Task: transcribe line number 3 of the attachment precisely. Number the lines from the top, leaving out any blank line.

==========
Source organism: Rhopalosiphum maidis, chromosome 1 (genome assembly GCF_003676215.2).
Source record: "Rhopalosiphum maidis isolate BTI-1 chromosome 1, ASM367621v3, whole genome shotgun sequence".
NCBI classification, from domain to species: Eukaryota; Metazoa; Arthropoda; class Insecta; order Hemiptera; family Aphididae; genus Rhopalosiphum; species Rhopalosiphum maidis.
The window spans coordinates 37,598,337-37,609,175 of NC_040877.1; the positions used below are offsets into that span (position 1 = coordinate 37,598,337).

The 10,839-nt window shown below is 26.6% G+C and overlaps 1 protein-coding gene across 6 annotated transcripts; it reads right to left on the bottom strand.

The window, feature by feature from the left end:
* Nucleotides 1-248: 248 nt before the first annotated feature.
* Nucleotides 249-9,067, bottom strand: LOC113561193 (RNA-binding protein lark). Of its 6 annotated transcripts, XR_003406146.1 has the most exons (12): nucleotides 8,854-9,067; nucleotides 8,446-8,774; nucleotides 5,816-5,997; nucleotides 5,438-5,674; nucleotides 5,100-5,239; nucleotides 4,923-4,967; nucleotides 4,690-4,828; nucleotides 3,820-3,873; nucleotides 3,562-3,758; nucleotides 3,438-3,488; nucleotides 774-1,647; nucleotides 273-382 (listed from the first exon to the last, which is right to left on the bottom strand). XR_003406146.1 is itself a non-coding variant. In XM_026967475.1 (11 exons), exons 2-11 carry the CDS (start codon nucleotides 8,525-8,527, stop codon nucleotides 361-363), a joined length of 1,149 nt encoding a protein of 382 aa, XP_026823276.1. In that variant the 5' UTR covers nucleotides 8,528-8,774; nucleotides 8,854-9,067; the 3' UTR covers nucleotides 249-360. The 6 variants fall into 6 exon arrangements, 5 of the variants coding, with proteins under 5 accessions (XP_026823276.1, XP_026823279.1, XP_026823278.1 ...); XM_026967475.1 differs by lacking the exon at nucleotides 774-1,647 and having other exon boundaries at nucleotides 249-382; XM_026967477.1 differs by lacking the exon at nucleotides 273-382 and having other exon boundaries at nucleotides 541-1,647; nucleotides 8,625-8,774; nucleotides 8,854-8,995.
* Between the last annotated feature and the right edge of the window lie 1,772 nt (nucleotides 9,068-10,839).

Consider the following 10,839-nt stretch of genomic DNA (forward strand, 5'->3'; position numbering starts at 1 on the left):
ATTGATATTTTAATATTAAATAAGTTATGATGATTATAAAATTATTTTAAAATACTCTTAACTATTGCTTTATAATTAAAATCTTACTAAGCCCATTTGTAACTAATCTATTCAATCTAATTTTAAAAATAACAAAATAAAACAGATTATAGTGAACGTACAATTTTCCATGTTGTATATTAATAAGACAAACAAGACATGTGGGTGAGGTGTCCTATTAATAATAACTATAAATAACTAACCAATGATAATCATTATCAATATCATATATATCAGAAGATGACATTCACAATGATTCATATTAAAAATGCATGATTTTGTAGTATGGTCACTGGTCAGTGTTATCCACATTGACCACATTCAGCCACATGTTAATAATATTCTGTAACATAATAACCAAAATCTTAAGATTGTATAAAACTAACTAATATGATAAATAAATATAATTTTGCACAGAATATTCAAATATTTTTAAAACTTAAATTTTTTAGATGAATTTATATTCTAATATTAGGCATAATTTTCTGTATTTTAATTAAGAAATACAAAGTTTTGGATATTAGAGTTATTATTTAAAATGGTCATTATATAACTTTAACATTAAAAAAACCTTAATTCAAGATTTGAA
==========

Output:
NCBI classification, from domain to species: Eukaryota; Metazoa; Arthropoda; class Insecta; order Hemiptera; family Aphididae; genus Rhopalosiphum; species Rhopalosiphum maidis.